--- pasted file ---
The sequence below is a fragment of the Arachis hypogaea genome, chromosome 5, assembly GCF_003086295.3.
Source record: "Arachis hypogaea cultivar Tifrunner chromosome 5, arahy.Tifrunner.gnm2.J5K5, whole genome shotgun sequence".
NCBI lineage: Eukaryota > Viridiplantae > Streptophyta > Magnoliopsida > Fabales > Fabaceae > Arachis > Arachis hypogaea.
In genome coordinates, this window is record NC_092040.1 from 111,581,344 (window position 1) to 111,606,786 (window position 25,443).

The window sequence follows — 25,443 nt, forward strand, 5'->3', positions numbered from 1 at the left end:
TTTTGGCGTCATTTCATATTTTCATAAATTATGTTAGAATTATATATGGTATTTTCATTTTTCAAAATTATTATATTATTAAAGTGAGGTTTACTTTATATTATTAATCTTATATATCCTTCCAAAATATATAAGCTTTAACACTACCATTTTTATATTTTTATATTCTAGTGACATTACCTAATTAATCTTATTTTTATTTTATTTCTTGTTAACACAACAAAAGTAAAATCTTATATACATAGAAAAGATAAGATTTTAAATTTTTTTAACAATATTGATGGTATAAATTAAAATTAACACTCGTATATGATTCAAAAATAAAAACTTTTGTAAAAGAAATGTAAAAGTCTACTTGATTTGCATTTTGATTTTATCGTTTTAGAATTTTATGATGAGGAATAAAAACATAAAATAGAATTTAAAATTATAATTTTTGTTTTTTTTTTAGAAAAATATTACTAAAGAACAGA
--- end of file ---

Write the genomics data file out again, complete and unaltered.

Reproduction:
The sequence below is a fragment of the Arachis hypogaea genome, chromosome 5, assembly GCF_003086295.3.
Source record: "Arachis hypogaea cultivar Tifrunner chromosome 5, arahy.Tifrunner.gnm2.J5K5, whole genome shotgun sequence".
NCBI lineage: Eukaryota > Viridiplantae > Streptophyta > Magnoliopsida > Fabales > Fabaceae > Arachis > Arachis hypogaea.
In genome coordinates, this window is record NC_092040.1 from 111,581,344 (window position 1) to 111,606,786 (window position 25,443).

The window sequence follows — 25,443 nt, forward strand, 5'->3', positions numbered from 1 at the left end:
TTTTGGCGTCATTTCATATTTTCATAAATTATGTTAGAATTATATATGGTATTTTCATTTTTCAAAATTATTATATTATTAAAGTGAGGTTTACTTTATATTATTAATCTTATATATCCTTCCAAAATATATAAGCTTTAACACTACCATTTTTATATTTTTATATTCTAGTGACATTACCTAATTAATCTTATTTTTATTTTATTTCTTGTTAACACAACAAAAGTAAAATCTTATATACATAGAAAAGATAAGATTTTAAATTTTTTTAACAATATTGATGGTATAAATTAAAATTAACACTCGTATATGATTCAAAAATAAAAACTTTTGTAAAAGAAATGTAAAAGTCTACTTGATTTGCATTTTGATTTTATCGTTTTAGAATTTTATGATGAGGAATAAAAACATAAAATAGAATTTAAAATTATAATTTTTGTTTTTTTTTTAGAAAAATATTACTAAAGAACAGA